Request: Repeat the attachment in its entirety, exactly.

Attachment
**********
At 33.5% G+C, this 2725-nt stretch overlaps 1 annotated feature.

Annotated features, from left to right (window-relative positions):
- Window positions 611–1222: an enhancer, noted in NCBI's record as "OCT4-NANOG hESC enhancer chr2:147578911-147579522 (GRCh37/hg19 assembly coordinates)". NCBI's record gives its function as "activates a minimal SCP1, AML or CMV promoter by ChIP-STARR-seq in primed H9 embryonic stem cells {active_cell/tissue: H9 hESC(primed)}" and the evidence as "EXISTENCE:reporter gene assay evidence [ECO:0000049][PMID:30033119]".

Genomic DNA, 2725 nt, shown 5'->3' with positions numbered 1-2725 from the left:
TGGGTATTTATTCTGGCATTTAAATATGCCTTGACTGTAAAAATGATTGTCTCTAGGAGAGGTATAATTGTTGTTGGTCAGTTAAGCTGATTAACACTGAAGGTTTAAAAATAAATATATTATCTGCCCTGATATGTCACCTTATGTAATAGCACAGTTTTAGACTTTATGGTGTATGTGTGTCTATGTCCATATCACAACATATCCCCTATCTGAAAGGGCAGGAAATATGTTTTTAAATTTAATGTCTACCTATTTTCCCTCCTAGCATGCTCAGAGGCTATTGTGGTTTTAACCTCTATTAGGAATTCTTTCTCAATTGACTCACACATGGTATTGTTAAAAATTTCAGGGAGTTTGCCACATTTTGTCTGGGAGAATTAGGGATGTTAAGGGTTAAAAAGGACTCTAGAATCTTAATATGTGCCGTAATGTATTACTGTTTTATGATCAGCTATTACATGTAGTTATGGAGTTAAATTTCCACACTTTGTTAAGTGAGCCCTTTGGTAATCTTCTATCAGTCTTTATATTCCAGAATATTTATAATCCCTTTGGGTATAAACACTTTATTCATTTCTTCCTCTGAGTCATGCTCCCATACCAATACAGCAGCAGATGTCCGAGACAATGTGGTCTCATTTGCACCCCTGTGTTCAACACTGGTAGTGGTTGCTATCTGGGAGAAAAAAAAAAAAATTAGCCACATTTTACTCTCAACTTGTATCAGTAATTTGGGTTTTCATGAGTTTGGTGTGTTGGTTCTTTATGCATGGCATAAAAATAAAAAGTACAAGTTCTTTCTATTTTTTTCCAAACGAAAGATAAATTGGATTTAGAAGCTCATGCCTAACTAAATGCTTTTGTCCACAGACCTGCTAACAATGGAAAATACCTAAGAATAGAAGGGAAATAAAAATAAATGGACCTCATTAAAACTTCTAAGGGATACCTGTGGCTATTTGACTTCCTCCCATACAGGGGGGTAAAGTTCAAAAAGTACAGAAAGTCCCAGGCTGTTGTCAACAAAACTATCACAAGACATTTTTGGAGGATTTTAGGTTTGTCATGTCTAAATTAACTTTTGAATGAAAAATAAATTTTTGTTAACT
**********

At 33.5% G+C, this 2725-nt stretch overlaps 1 annotated feature.

Annotated features, from left to right (window-relative positions):
- Window positions 611–1222: an enhancer, noted in NCBI's record as "OCT4-NANOG hESC enhancer chr2:147578911-147579522 (GRCh37/hg19 assembly coordinates)". NCBI's record gives its function as "activates a minimal SCP1, AML or CMV promoter by ChIP-STARR-seq in primed H9 embryonic stem cells {active_cell/tissue: H9 hESC(primed)}" and the evidence as "EXISTENCE:reporter gene assay evidence [ECO:0000049][PMID:30033119]".

Genomic DNA, 2725 nt, shown 5'->3' with positions numbered 1-2725 from the left:
TGGGTATTTATTCTGGCATTTAAATATGCCTTGACTGTAAAAATGATTGTCTCTAGGAGAGGTATAATTGTTGTTGGTCAGTTAAGCTGATTAACACTGAAGGTTTAAAAATAAATATATTATCTGCCCTGATATGTCACCTTATGTAATAGCACAGTTTTAGACTTTATGGTGTATGTGTGTCTATGTCCATATCACAACATATCCCCTATCTGAAAGGGCAGGAAATATGTTTTTAAATTTAATGTCTACCTATTTTCCCTCCTAGCATGCTCAGAGGCTATTGTGGTTTTAACCTCTATTAGGAATTCTTTCTCAATTGACTCACACATGGTATTGTTAAAAATTTCAGGGAGTTTGCCACATTTTGTCTGGGAGAATTAGGGATGTTAAGGGTTAAAAAGGACTCTAGAATCTTAATATGTGCCGTAATGTATTACTGTTTTATGATCAGCTATTACATGTAGTTATGGAGTTAAATTTCCACACTTTGTTAAGTGAGCCCTTTGGTAATCTTCTATCAGTCTTTATATTCCAGAATATTTATAATCCCTTTGGGTATAAACACTTTATTCATTTCTTCCTCTGAGTCATGCTCCCATACCAATACAGCAGCAGATGTCCGAGACAATGTGGTCTCATTTGCACCCCTGTGTTCAACACTGGTAGTGGTTGCTATCTGGGAGAAAAAAAAAAAAATTAGCCACATTTTACTCTCAACTTGTATCAGTAATTTGGGTTTTCATGAGTTTGGTGTGTTGGTTCTTTATGCATGGCATAAAAATAAAAAGTACAAGTTCTTTCTATTTTTTTCCAAACGAAAGATAAATTGGATTTAGAAGCTCATGCCTAACTAAATGCTTTTGTCCACAGACCTGCTAACAATGGAAAATACCTAAGAATAGAAGGGAAATAAAAATAAATGGACCTCATTAAAACTTCTAAGGGATACCTGTGGCTATTTGACTTCCTCCCATACAGGGGGGTAAAGTTCAAAAAGTACAGAAAGTCCCAGGCTGTTGTCAACAAAACTATCACAAGACATTTTTGGAGGATTTTAGGTTTGTCATGTCTAAATTAACTTTTGAATGAAAAATAAATTTTTGTTAACT